3.1.1.1.1. atoms that are no longer neutral

3.1.1.1.2. number of protons stay the same

3.1.1.1.3. number of electrons changes

3.1.1.1.4. NEGATIVE IONS

3.1.1.1.5. POSITIVE IONS

3.1.1.2. Polyatomic Ions

3.1.1.2.1. either negatively or positively charged

3.1.1.2.2. group of two or more chemically bonded atoms that has become electrically charged by losing or gaining one or more electrons

3.1.1.2.3. ex: SO4

3.1.2. Nature of Chemical Bonds

3.1.2.1. ionic bonds

3.1.2.1.1. bond between an atom that wants to lose electrons and an atom that wants to gain electrons

3.1.2.1.2. metal + nonmetal

3.1.2.1.3. ex: Na + Cl

3.1.2.2. covalent bonds

3.1.2.2.1. sharing of one or more electron pairs between atoms

3.1.2.2.2. 2 nonmetals (nonmetal + nonmetal)

3.1.2.2.3. Ex: Fluorine

3.1.2.2.4. ex: Oxygen

3.1.3. Rules of Chemical notation and nomenclature

3.1.3.1. rules of notation

3.1.3.1.1. order of symbols

3.1.3.1.2. add subscripts after symbols to specify numbers of atoms or ions of each element in molecule

3.1.3.2. rules of nomenclature

3.1.3.2.1. Name first element

3.1.3.2.2. Change name of second element accordingly

3.1.3.2.3. (for covalent bonds only) add prefixes to specify the number of atoms of each element

3.1.3.2.4. (for ionic formulas only) the positive ion precedes the negative ion

3.2. Properties of Solutions

3.2.1. Solubility

3.2.1.1. maximum amount of solute that can be dissolved in a certain volume of solvent

3.2.2. concentration

3.2.2.1. amount of solute in a given amount of solution

3.2.2.2. C=m/v

3.2.2.3. %m/v

3.2.2.3.1. Xg / 100ml

3.2.2.4. Dilution

3.2.2.4.1. adding solvent

3.2.2.5. Dissolution

3.2.2.5.1. adding solute

3.2.2.6. concentration in ppm

3.2.2.6.1. "parts per million"

3.2.2.6.2. parts of solute in a million parts of solution

3.2.2.7. molar concentration

3.2.2.7.1. number of moles in a liter of solution

3.2.2.7.2. C = n/v

3.2.3. Electrical conductivity

3.2.3.1. = measure of the ability of a solution to allow an electric current to flow through it

3.2.3.2. Electric dissociation

3.2.3.2.1. the separation of a dissolved compound into two ions of opposite charges

3.2.3.2.2. only works with elecrolytes

3.2.3.3. electrolyte

3.2.3.3.1. substance that when dissolved in water, allows an electric current to flow through the solution

3.2.3.3.2. types of electrolytes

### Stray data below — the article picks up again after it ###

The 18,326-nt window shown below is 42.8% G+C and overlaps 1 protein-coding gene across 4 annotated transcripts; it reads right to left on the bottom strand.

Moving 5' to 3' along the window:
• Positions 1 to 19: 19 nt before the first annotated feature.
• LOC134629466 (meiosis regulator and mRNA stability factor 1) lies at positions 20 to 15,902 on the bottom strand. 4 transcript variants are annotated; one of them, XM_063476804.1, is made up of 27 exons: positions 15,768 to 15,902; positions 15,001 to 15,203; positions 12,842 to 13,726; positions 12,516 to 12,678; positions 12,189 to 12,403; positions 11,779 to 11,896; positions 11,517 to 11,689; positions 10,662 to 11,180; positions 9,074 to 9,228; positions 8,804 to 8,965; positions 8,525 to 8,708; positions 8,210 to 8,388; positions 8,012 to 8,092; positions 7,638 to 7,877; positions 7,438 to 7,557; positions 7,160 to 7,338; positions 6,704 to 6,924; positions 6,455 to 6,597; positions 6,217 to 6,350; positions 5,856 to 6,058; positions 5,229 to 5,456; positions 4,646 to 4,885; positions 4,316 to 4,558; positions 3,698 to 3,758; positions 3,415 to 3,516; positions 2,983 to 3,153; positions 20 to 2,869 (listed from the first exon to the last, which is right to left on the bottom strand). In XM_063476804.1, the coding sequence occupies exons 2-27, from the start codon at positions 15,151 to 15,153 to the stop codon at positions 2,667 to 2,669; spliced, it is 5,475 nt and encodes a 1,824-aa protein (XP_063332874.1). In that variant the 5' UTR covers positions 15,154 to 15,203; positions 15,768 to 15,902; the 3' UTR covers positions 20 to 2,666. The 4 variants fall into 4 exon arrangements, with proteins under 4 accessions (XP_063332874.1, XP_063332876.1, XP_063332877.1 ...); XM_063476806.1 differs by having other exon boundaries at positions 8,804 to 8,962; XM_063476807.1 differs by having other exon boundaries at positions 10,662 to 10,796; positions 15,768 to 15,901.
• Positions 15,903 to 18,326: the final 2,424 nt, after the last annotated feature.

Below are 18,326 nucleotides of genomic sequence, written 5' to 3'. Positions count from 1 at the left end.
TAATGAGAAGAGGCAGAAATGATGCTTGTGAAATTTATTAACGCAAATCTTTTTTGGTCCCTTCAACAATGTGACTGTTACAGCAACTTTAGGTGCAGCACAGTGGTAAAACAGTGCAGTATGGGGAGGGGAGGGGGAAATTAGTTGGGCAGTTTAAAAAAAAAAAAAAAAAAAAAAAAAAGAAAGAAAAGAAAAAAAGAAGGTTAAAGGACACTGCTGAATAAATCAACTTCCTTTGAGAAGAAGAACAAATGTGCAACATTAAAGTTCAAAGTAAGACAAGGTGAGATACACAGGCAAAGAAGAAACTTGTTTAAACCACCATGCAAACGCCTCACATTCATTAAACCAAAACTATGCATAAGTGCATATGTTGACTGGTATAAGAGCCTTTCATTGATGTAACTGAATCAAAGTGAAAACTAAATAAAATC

3.2.4. release a positive ion as well

3.2.5. pH

3.2.5.1. scale

3.2.5.1.1. ranges from 1-14

4. Chapter 4: Changes in Matter

4.1. Chemical Changes

4.1.1. Signs indicating chemical change

4.1.1.1. release of gas

4.1.1.2. emission of absorption of heat

4.1.1.3. emission of heat

4.1.1.4. emission of light

4.1.1.5. change in colour

4.1.1.5.1. unexpected

4.1.1.6. formation of precipitate

4.1.2. Law of conservation of mass

4.1.2.1. total mass of reactants is always equal to the total mass of products

4.1.3. Balancing chemical equations

4.1.3.1. consists of placing a coefficient before each reactant and product so that the number of atoms of each element on the reactant side is equal to the number of atoms of each element on the product side

4.1.3.2. Rules to apply when balancing an equation:

4.1.3.2.1. Coefficients must be whole numbers

4.1.3.2.2. Coefficients must be as small as possible

4.1.3.2.3. new substances must never be added

4.1.3.2.4. existing substances must never be removed

4.1.3.2.5. subscripts on elements never change

4.1.3.2.6. the final equation should be checked by counting the number of atoms of each element

4.1.4. Stoichiometry

4.1.4.1. the study of the quantities of reactants required for chemical reactions to occur and the quantities that are thus formed

4.1.5. Endothermic, Exothermic reactions

4.1.5.1. endothermic

4.1.5.1.1. a chemical change that absorbs energy

4.1.5.2. exothermic

4.1.5.2.1. a chemical change that releases energy

4.1.5.3. reaction energy:

4.1.5.3.1. the amount of energy absorbed or released by a reaction

4.1.5.3.2. can be calculated by finding the difference between the energy absorbed when the bonds between the atoms of the reactants break and the energy released when the bonds between the atoms of the products form.

4.1.5.3.3. Reaction Energy = Energy of reactants -Energy of products

4.1.6. Types of chemical change (reactions)

4.1.6.1. Synthesis

4.1.6.1.1. A + B --> AB

4.1.6.2. Decomposition

4.1.6.2.1. AB --> A + B

4.1.6.3. Precipitation

4.1.6.3.1. AB + CD --> AD + CB

4.1.6.4. Acid Base Neutralization

4.1.6.4.1. chemical change involving the reaction of an acid with a base, producing a salt and water

4.1.6.4.2. Acid(aq) + Base(aq) --> Salt(aq) + Water(l)

4.1.6.5. Oxidation

4.1.6.5.1. chemical change involving oxygen or a substance with properties similar to those of oxygen

4.1.6.5.2. Combustion

4.1.6.6. Cellular Respiration

4.1.6.6.1. chemical change in which glucose and oxygen are used to generate energy

4.1.6.6.2. also produces water and CO2

4.1.6.6.3. opposite of photosynthesis

4.1.6.6.4. C6H12O6 + 6O2 ---> energy + 6CO2 + 6H2O

4.1.6.7. Photosynthesis

4.1.6.7.1. chemical change that produces glucose and oxygen from carbon dioxide, water and solar energy in the presence of chlorophyll

4.1.6.7.2. opposite of cellular respiration

4.1.6.7.3. 6CO2 + 6H2O + solar energy (in the presence of chlorophyll) -----> C6H12O6 + 6O2